Impact of the Bandwagon Effect In Different Areas

The bandwagon effect can be seen in different areas of everyday life. It can be seen in everyday social behavior, such as smoking because your friends smoke or exercising because your friends exercise. It is also often at work in the fields of politics, consumer behavior, and finance.


In politics, the bandwagon effect might cause citizens to vote for the person who appears to have more popular support because they want to belong to the majority. The term "bandwagon" refers to a wagon that carries a band through a parade. During the 19th century, an entertainer named Dan Rice traveled the country campaigning for President Zachary Taylor. Rice's bandwagon was the centerpiece of his campaign events, and he encouraged those in the crowd to "jump on the bandwagon" and support Taylor.

By the early 20th century, bandwagons were commonplace in political campaigns, and "jump on the bandwagon" had become a derogatory term used to describe the social phenomenon of wanting to be part of the majority, even when it means going against one's principles or beliefs.

Consumer Behavior

Consumers often economize on the cost of gathering information and evaluating the quality of consumer goods by relying on the opinions and purchasing behavior of other consumers. To some extent, this is a beneficial and useful tendency; if other people's preferences are similar, their consumption decisions are rational, and they have accurate information about the relative quality of available consumer goods, then it makes perfect sense to follow their lead and effectively outsource the cost of gathering information to someone else.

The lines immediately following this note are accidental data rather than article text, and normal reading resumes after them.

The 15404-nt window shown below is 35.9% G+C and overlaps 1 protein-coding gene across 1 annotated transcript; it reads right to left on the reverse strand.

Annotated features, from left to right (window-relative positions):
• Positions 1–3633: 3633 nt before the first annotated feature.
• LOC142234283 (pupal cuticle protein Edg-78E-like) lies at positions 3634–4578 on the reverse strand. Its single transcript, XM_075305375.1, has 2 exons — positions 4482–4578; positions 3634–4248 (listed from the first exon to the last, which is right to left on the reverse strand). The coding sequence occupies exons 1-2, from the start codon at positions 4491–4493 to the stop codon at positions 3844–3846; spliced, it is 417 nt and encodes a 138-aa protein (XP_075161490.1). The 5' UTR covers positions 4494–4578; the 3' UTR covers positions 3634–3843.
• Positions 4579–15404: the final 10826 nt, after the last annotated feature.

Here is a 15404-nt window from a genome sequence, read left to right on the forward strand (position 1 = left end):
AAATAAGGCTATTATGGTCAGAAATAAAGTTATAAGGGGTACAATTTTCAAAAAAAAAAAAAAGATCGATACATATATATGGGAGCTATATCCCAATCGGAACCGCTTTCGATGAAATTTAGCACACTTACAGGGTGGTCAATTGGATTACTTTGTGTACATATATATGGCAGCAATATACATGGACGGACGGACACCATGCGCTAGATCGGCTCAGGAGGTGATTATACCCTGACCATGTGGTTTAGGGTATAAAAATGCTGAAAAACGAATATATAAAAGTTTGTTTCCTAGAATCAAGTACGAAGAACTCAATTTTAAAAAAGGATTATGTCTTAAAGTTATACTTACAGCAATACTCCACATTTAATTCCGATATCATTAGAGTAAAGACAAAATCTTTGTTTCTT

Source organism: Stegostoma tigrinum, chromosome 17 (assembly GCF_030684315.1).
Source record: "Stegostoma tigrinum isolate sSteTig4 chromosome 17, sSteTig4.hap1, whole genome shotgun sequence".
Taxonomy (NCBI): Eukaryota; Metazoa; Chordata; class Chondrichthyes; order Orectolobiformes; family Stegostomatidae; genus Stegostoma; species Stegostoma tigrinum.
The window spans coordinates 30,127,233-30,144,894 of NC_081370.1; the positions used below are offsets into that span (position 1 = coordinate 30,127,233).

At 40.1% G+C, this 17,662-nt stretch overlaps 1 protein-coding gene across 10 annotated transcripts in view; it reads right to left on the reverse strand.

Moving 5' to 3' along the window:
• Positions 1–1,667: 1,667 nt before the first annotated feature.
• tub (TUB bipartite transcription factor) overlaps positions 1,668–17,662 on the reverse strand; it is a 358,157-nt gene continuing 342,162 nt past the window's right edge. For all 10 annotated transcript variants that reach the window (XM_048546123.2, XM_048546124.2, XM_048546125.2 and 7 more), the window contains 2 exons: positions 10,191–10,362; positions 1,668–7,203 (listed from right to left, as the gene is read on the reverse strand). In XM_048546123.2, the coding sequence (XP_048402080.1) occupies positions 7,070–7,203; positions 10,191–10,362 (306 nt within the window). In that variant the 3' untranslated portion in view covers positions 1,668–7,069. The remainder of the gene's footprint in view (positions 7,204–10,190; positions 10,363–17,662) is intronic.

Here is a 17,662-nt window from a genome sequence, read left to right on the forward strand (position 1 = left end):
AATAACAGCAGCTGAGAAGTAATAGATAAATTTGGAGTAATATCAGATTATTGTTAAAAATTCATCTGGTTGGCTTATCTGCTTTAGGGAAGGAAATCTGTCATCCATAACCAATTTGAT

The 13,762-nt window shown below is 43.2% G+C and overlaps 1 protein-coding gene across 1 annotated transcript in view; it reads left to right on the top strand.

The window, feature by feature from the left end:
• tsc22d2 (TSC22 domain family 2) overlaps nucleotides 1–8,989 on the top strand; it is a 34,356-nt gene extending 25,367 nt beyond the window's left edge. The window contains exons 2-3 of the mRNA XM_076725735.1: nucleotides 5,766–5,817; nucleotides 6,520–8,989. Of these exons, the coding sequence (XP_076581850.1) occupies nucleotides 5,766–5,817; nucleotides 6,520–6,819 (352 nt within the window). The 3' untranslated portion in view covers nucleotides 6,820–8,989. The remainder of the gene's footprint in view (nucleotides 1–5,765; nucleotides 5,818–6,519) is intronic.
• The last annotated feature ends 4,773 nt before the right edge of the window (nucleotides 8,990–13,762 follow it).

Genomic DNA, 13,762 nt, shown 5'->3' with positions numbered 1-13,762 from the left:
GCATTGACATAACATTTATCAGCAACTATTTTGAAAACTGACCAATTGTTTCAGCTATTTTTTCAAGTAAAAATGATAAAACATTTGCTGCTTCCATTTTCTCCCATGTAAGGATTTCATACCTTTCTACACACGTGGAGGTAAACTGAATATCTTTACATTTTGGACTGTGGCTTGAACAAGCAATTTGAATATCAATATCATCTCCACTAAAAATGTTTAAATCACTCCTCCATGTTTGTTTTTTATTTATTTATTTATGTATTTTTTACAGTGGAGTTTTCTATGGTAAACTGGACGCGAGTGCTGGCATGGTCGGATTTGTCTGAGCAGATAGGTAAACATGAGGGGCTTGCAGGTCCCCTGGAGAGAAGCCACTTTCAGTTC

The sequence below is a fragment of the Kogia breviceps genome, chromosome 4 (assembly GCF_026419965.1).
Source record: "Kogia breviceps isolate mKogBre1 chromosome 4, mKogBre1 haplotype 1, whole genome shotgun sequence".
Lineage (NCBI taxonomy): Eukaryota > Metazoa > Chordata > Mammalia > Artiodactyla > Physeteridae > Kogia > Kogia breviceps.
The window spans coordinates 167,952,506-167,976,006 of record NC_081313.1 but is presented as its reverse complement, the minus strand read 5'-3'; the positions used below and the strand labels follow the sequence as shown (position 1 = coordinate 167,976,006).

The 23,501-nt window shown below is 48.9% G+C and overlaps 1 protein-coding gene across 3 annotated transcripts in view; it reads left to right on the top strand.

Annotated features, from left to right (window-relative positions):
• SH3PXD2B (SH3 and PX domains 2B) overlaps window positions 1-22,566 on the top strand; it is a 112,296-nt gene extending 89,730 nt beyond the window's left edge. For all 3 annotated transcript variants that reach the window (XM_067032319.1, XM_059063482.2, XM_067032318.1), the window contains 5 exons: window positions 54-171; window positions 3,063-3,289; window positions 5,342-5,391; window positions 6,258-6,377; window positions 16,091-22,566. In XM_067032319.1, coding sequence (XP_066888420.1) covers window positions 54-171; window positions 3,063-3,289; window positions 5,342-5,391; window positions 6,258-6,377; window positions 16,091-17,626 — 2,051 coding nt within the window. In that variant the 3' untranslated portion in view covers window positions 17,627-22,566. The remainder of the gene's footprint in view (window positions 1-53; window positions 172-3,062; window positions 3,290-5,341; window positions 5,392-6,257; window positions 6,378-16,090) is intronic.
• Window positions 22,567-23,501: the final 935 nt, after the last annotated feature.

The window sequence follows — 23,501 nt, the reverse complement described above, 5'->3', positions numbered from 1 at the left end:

However, this kind of bandwagon effect can create a problem in that it gives every consumer an incentive to free-ride on the information and preferences of other consumers. To the extent that it leads to a situation where information regarding consumer products might be underproduced, or produced solely or mostly by marketers, it can be criticized. For example, people might buy a new electronic item because of its popularity, regardless of whether they need it, can afford it, or even really want it.

Bandwagon effects in consumption can also be related to conspicuous consumption, where consumers buy expensive products as a signal of economic status. 

Investment and Finance

The bandwagon effect has been identified in behavioral economics as well. Investing and financial markets can be especially vulnerable to bandwagon effects because not only will the same kind of social, psychological, and information-economizing factors occur, but additionally the prices of assets tend to rise as more people jump on the bandwagon. This can create a positive feedback loop of rising prices and increased demand for an asset, related to George Soros' concept of reflexivity.

For example, during the dotcom bubble of the late 1990s, dozens of tech startups emerged that had no viable business plans, no products or services ready to bring to market, and in many cases, nothing more than a name (usually something tech-sounding with ".com" or ".net" as a suffix). Despite lacking in vision and scope, these companies attracted millions of investment dollars in large part due to the bandwagon effect.

How to Avoid the Bandwagon Effect

Minimizing the bandwagon effect can be a difficult process. Groupthink is difficult to escape, as are the biases that humans are socially prone to having. There are three steps you can take to minimize the bandwagon effect.